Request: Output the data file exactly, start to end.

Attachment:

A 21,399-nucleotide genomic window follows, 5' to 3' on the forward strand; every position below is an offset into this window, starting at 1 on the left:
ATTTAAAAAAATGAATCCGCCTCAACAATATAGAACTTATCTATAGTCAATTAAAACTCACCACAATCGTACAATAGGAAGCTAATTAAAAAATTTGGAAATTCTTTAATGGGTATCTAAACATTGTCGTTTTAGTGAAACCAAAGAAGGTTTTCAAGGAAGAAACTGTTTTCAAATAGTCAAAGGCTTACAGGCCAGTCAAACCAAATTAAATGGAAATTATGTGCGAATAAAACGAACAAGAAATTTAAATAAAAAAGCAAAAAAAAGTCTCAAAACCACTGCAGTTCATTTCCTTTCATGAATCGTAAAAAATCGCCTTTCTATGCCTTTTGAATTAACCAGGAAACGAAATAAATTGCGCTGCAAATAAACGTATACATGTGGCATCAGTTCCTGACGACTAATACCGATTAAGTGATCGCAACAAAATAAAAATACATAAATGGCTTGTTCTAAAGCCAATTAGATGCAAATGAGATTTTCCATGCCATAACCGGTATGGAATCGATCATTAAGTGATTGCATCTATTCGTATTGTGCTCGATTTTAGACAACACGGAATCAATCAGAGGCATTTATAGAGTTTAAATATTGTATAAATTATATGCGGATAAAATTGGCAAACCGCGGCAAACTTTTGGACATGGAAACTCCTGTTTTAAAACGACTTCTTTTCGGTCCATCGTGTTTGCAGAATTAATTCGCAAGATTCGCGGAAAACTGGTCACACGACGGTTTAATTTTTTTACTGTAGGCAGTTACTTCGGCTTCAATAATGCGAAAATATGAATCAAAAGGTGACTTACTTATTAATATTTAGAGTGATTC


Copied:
A 21,399-nucleotide genomic window follows, 5' to 3' on the forward strand; every position below is an offset into this window, starting at 1 on the left:
ATTTAAAAAAATGAATCCGCCTCAACAATATAGAACTTATCTATAGTCAATTAAAACTCACCACAATCGTACAATAGGAAGCTAATTAAAAAATTTGGAAATTCTTTAATGGGTATCTAAACATTGTCGTTTTAGTGAAACCAAAGAAGGTTTTCAAGGAAGAAACTGTTTTCAAATAGTCAAAGGCTTACAGGCCAGTCAAACCAAATTAAATGGAAATTATGTGCGAATAAAACGAACAAGAAATTTAAATAAAAAAGCAAAAAAAAGTCTCAAAACCACTGCAGTTCATTTCCTTTCATGAATCGTAAAAAATCGCCTTTCTATGCCTTTTGAATTAACCAGGAAACGAAATAAATTGCGCTGCAAATAAACGTATACATGTGGCATCAGTTCCTGACGACTAATACCGATTAAGTGATCGCAACAAAATAAAAATACATAAATGGCTTGTTCTAAAGCCAATTAGATGCAAATGAGATTTTCCATGCCATAACCGGTATGGAATCGATCATTAAGTGATTGCATCTATTCGTATTGTGCTCGATTTTAGACAACACGGAATCAATCAGAGGCATTTATAGAGTTTAAATATTGTATAAATTATATGCGGATAAAATTGGCAAACCGCGGCAAACTTTTGGACATGGAAACTCCTGTTTTAAAACGACTTCTTTTCGGTCCATCGTGTTTGCAGAATTAATTCGCAAGATTCGCGGAAAACTGGTCACACGACGGTTTAATTTTTTTACTGTAGGCAGTTACTTCGGCTTCAATAATGCGAAAATATGAATCAAAAGGTGACTTACTTATTAATATTTAGAGTGATTC